When Austin Watson's second period shot hit off Ducks' defenseman Sami Vatanen and past John Gibson Friday night, he became the 15th different Predators' player to score a goal in this postseason.
That is a franchise record for a team that had never reached a Western Conference Final before this week, and now stands three wins away from a trip to its first Stanley Cup Final thanks in large part to it's depth in lines.
The Predators have four lines head coach Peter Laviolette feels comfortable rolling over the boards in just about any situation. That's a luxury during a time of the season many coaches shorten their bench to hide weaknesses.
"There's no different set of plans for different players or different lines," Laviolette said. "Everybody is on the same page, but when you get into the playoffs and you have those opportunities to roll your lines and get your whole lineup involved the way we have in the first two series and the one tonight as well, it provides opportunity for those players."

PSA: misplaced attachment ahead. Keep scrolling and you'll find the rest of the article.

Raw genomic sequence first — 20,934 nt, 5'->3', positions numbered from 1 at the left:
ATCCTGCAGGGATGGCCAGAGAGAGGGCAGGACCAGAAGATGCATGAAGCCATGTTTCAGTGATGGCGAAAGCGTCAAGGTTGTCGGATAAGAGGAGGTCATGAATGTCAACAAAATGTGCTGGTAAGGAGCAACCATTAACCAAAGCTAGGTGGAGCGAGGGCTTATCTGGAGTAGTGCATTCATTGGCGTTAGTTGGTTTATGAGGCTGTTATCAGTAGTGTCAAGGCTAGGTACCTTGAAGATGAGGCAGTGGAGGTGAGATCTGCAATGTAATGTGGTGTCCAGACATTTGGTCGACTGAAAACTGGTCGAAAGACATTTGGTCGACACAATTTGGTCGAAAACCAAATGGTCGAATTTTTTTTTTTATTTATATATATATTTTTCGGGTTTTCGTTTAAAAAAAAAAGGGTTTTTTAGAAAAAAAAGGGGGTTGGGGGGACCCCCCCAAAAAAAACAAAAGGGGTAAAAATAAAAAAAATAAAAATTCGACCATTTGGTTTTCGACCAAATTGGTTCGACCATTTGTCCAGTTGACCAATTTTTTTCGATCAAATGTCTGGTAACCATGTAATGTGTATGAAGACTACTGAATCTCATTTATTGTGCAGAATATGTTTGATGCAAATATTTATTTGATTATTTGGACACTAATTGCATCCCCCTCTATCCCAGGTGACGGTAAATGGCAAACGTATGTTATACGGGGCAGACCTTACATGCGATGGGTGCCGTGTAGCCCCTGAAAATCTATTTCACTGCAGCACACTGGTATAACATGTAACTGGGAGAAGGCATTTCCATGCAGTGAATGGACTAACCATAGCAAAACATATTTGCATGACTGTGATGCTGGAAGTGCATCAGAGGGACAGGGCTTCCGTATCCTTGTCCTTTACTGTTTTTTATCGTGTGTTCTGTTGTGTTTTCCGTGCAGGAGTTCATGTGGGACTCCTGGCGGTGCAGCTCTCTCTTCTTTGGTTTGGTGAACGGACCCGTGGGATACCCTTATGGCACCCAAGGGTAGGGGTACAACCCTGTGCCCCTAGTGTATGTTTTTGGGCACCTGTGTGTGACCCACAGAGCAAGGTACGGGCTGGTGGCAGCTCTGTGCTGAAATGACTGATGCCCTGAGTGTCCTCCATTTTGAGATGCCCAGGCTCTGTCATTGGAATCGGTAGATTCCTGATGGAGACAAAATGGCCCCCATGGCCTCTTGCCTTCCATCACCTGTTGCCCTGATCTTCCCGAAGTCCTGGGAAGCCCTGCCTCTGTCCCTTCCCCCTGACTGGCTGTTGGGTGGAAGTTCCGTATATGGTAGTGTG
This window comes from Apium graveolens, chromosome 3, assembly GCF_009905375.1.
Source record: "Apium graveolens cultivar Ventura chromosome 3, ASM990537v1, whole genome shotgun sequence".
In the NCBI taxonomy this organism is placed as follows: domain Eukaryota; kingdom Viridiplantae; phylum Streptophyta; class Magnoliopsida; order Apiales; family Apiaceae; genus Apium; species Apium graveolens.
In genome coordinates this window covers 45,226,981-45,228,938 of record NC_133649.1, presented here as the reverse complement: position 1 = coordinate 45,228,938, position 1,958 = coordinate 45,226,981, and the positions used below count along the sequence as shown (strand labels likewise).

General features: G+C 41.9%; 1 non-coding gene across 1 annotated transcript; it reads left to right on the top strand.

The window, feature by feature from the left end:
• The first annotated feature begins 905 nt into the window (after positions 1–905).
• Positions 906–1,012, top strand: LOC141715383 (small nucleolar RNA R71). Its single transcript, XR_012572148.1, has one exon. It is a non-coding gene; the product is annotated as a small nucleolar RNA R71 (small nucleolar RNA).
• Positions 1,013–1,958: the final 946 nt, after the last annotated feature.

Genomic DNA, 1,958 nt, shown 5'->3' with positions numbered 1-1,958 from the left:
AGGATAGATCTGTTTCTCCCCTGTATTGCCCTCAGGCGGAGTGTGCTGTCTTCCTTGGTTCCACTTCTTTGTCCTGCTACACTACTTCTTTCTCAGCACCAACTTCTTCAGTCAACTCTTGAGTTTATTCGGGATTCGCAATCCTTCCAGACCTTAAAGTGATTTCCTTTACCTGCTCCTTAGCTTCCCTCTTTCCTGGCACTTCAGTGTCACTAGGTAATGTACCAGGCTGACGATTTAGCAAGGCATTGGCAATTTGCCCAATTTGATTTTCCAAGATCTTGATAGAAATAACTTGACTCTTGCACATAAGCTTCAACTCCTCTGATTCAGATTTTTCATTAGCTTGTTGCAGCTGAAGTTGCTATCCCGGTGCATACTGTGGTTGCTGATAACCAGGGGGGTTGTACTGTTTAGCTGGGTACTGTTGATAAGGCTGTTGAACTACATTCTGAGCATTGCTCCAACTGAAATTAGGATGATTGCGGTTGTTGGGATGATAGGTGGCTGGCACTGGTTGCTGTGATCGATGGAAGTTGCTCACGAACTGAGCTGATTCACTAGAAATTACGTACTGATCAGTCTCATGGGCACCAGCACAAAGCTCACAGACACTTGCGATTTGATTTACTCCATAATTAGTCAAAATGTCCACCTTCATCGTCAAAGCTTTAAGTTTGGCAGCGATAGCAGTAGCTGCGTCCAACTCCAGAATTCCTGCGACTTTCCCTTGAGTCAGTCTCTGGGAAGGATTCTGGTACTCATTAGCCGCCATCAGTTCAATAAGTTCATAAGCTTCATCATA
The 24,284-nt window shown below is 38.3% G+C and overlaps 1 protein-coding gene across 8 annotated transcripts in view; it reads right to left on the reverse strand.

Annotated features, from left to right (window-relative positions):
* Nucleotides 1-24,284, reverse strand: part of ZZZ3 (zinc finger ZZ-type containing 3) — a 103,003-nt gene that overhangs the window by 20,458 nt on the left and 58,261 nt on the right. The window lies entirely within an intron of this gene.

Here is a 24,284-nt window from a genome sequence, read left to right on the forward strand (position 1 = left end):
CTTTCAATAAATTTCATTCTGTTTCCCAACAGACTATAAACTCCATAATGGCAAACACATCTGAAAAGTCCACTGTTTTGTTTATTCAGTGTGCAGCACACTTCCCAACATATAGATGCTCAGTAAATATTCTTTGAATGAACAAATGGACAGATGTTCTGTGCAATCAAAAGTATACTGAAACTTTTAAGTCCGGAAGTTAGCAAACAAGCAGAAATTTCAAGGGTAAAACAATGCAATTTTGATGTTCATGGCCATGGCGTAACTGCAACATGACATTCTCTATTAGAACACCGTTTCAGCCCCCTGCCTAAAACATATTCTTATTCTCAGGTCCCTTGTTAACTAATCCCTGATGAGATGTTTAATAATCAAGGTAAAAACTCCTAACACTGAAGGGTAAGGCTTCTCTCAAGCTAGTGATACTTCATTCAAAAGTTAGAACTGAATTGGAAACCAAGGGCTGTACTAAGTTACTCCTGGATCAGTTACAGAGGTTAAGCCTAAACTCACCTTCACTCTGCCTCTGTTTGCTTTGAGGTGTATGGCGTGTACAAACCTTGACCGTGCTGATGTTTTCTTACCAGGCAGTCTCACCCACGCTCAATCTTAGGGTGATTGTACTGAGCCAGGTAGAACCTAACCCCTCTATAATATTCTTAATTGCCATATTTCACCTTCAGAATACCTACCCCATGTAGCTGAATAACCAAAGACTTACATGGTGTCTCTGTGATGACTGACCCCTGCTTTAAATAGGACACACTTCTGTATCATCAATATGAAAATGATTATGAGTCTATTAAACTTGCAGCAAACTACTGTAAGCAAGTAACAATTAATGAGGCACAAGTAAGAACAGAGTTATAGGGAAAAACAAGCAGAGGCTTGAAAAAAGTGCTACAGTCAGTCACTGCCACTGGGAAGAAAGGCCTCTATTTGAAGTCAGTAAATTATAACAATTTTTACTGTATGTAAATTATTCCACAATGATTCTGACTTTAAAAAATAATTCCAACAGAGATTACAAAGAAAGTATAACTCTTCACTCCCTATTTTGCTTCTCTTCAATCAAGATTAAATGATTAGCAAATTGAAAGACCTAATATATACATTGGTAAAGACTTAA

Those players have stepped up when called upon. From Colton Sissons' emergence to Harry Zolnierczyk's goal in Chicago to Vernon Fiddler's game-winner in game one of the St. Louis series to enforcers like Cody McLeod and Watson chipping in, the Predators are getting contributions from everyone.
"You expect guys like Fil [Forsberg] and [Viktor Arvidsson] and that top line to produce," Watson said after the Preds' 3-2 overtime win in game one against the Ducks. "But to be able to chip in offensively was definitely nice."
The Predators have now outscored opponents 31-16 in the playoffs. Four different players - Ryan Ellis, Roman Josi, Forsberg and James Neal have scored four goals apiece. But it's the depth of scoring that has helped make the Preds the hottest team in the playoffs so far.
"It's a big firm of the year and it's been a big part of our success, getting that alliance and attack from everybody," Laviolette said. "We're getting contributions from everybody in different places. That team concept and that team mindset is a good way to do it."